- Subsequent validation is conducted on annual (regular validation) or every 3 years (full validation) basis to cover all changed as well as unchanged aspects of the model since last validation.
- The reason to assess non-material model changes within the annual validation (i.e. unchanged aspects in line with the section 5 and changed aspects with the section 4) after implementation is threefold:
- Internal validation comprehensively assesses materiality of any ex-ante and ex-post notification in line with the qualitative and quantitative criteria;
- Ex-ante and ex-post notifications have very limited impact on the RWA variability;
- Efficiency and comprehensiveness of the internal validation processes.
For points (i) a) and (ii), we do not see any major constraints to implement expectations of the section 4 and section 5 respectively. However, we strongly believe that requirement to implement expectations of the section 4 for ex-ante or ex-post notifications in line with (Commission Delegated Regulation (EU) No. 529/2014 with regard to regulatory technical standards for assessing the materiality of extensions and changes of the Internal Ratings Based Approach), will increase inefficiencies and produce unduly burdensome in the assessments of the internal validation functions.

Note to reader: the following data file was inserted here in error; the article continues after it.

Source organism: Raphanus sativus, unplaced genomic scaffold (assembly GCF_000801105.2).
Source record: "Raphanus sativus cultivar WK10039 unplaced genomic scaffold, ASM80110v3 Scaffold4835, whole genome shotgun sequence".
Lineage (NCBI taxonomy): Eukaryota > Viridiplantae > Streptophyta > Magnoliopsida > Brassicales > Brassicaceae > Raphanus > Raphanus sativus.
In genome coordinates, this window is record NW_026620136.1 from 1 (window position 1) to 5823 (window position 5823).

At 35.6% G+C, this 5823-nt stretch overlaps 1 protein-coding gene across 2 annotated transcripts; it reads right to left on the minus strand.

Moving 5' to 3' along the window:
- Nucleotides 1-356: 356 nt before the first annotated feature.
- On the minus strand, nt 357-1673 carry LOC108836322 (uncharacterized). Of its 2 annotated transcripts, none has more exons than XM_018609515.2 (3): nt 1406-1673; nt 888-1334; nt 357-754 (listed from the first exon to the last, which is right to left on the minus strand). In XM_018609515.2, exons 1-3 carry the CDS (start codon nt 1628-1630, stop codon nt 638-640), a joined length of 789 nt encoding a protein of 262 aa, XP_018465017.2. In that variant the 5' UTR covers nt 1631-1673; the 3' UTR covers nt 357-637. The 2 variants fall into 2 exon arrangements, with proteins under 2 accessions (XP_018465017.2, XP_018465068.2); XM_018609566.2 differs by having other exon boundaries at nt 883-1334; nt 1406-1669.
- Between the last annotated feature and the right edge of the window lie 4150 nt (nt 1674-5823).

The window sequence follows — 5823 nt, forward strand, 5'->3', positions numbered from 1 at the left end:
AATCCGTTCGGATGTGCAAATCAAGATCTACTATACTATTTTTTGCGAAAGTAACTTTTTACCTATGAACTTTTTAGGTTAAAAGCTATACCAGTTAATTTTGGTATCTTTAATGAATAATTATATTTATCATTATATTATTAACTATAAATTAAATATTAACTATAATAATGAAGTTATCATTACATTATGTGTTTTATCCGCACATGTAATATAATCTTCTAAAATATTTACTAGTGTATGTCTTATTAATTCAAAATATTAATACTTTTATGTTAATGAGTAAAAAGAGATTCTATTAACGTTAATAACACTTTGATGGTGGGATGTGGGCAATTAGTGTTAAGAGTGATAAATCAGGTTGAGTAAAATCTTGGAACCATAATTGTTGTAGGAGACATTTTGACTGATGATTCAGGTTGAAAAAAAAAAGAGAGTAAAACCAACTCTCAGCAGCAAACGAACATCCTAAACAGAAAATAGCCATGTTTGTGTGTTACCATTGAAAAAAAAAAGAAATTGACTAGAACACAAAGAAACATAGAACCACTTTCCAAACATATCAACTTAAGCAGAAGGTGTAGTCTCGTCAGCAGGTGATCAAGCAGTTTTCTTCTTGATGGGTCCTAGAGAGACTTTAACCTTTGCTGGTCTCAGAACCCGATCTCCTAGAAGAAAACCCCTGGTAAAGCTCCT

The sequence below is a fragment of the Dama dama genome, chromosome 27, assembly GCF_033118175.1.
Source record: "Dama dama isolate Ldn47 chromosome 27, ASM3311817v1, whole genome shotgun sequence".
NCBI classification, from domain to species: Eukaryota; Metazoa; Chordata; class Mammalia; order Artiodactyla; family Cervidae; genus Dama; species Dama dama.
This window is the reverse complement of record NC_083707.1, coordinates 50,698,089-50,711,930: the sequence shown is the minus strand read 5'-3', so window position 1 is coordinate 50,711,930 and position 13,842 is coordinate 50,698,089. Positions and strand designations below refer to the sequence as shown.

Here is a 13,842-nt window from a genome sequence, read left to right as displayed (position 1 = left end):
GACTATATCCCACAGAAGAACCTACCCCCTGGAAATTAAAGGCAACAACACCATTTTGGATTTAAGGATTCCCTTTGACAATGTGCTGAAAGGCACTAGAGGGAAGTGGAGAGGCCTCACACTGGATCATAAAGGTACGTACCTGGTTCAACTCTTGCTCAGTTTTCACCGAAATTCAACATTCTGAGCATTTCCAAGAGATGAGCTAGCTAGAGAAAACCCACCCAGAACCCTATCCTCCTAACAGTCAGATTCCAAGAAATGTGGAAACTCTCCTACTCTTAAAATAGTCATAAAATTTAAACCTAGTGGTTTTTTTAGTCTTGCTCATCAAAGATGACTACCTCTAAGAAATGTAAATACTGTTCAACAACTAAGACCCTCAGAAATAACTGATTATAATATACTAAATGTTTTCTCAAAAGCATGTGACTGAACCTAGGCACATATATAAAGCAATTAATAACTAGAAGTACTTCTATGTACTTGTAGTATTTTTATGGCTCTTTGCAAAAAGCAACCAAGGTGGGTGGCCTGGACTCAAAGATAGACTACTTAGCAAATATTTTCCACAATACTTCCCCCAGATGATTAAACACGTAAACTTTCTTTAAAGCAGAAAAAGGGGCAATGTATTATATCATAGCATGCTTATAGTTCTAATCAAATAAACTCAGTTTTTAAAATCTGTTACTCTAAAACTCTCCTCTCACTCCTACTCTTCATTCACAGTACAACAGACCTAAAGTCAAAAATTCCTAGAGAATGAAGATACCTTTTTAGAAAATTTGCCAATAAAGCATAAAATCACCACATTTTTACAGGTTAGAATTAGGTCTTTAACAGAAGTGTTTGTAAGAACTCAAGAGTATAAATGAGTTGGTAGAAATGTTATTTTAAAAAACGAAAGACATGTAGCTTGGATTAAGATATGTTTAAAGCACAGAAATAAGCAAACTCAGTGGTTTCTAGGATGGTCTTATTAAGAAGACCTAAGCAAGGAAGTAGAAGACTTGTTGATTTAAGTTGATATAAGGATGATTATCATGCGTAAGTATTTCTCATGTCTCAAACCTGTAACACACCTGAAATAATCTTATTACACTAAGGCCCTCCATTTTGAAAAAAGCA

In the basic approach, the EBA for validation activities focuses on changed facts to check them intensively. For non-changed points, on the other hand, a system based on standard analyses is pursued. We welcome this approach in principle. However, the approach proposed by the EBA hardly differentiates between the materiality of models/portfolios and model changes in line with the proportionality principle. In our view, however, a fundamentally identical audit approach in the validation for all models that have not been changed and all types of model changes are not risk-adequate, i.e., differentiation should be made here in a risk-adequate manner.
In ESBG’s opinion, in order to define comprehensive overall validation outcome, all the validation areas and tests have to be executed, namely for changed as well as for unchanged aspects of the model. Therefore, we are proposing that model changes driven by the ex-ante or ex-post notifications are assessed in the subsequent (annual validation) after the implementation in line with the section 4 for the changed aspects and in line with the section 5 for the unchanged aspects of the model. Moreover, with respect to point c. of the paragraph  we would expect further operationalization, as material changes in the range of application of a model might vary in their magnitude.